Nottingham City Airport, Tollerton, Nottinghamshire
ICAO Code – EGBN
Elevation – 138 ft AMSL
AFIS – 134.875 – Call sign – Nottingham Radio
Runways – 2 – Asphalt/concrete
Navigation Aids on aerodrome – None
Fuel – 100LL and Jet A1
Telephone Number (For PPR) – 0115 9815050
Operating hours, hangarage, parking, landing fees and landing cards – Please see website.
During the 1920’s the Air Ministry pursued a vigorous policy of encouraging local government to promote the growth of civil aviation in this country. Nottingham City Council was amongst the first to construct an airfield in response to this. The Council bought just over 140 acres of farmland from Alderman Sir Albert Ball (father of the famous First World war fighter pilot ace) for a price of £34 per acre.
The land was prepared; drains laid, land seeded with grass, and take-off and landing areas rolled level. The airfield was duly, and officially opened on 27th July 1930 by the Lord Mayor of Nottingham. The Mayor had been flown to London on the morning of the opening specifically to obtain the official Airfield Licence. With this in his possession he was flown back to Tollerton and the airfield was declared officially open at 12.30pm. After that there was an air pageant and later the public could buy short pleasure flights. The proceedings were very well attended, flying was still a relatively new phenomenon and the prospect of an airport near Nottingham captured the imagination of the general public.
During the Second World War, the airport was known as RAF Tollerton and acted as a relief landing ground for the Polish Training School based at RAF Newton for the Polish Air Force. RAF Tollerton was also host to Field Aircraft Services, which repaired battle damaged heavy aircraft and later dismantled them. RAF Tollerton was designated a ‘scatter field’ for RAF Waddington and aircraft from that airfield used Tollerton as a location where aircrew could be stood down for periods of rest and relaxation. Tollerton was also used to disperse aircraft away from their parent airfields and thus make them less vulnerable to enemy attack. Thus, for the first three months of the war aircraft of 44 & 50 Squadrons occasionally used the airfield though never for operational duties.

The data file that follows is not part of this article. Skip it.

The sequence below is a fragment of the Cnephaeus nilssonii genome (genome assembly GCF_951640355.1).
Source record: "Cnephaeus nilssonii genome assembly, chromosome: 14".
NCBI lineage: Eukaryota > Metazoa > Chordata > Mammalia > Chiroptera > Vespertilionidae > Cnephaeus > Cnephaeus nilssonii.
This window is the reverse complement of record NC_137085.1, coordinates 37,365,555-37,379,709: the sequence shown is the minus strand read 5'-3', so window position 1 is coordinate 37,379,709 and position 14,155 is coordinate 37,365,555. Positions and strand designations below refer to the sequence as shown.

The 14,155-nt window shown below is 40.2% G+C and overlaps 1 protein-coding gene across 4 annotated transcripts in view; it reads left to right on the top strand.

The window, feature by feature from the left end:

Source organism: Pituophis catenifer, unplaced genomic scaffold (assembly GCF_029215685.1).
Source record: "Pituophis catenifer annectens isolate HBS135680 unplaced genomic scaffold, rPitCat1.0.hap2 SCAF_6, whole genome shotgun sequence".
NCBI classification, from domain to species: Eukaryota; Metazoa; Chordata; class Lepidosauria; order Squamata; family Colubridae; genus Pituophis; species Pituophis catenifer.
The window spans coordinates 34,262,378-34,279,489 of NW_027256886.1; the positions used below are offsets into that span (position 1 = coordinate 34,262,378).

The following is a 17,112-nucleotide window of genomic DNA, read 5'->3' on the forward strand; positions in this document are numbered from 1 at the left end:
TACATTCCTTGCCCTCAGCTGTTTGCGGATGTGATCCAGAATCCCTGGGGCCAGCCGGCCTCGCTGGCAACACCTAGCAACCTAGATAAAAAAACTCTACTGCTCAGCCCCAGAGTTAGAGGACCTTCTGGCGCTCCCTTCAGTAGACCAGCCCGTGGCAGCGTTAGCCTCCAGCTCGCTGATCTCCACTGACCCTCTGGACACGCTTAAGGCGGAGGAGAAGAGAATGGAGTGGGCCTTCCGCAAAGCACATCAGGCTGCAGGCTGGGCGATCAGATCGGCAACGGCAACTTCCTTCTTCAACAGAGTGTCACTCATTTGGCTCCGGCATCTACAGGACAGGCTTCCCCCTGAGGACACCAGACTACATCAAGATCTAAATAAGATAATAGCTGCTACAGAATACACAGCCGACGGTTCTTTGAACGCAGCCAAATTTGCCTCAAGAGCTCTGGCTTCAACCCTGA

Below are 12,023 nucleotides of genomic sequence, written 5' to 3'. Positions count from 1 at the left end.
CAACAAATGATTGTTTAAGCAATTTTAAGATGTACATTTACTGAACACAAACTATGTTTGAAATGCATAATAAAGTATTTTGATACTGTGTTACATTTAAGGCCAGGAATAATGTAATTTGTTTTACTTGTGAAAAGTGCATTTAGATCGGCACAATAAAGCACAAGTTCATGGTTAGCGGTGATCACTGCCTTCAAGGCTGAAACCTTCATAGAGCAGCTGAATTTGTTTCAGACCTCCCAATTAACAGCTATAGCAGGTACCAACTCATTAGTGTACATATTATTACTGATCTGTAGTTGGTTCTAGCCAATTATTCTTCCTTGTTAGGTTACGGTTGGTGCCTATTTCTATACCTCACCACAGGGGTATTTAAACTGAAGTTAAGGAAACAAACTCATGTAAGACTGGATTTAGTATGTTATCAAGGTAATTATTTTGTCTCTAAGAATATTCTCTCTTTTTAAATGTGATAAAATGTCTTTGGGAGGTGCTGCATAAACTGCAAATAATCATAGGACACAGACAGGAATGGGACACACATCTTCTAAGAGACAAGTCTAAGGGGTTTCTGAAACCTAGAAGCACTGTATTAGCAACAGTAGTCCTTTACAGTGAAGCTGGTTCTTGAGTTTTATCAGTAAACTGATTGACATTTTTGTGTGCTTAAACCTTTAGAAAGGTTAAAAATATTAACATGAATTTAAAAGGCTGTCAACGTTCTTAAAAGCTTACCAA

After the war the airfield returned to civilian use including a short-lived period as a commercial airport, with Blue Line Airways operating from there until 1949, when its aircraft passed on to British Eagle. Since that time, Tollerton has serviced small private aircraft only, this has included hosting airshows and three King’s Cup Air Races 1967, 1968, and 1970.
The 227-acre airport was purchased in December 2006 from Nottingham City Council, by a consortium called Nottingham City Airport plc and a programme of improvement was promised and delivered.
Location and amenities
Nottingham Airport also known as Nottingham City Airport, is located in Tollerton, Nottinghamshire. It is situated 3 nautical miles (3.5 mi) south-east of Nottingham City Centre, which this makes it one of the closest airports to a city centre in the UK. The aerodrome is equipped for private aviation, business aviation and flight instruction.
Sherwood Flying Club provide relaxed and professional flight training from that first introductory flight, EASA PPL, LAPL IR(R) and night rating, along with ground school for the PPL and LAPL. Sherwood Flying Club maintain a comprehensive website that is well worth a perusal. Self hire is also available to club members.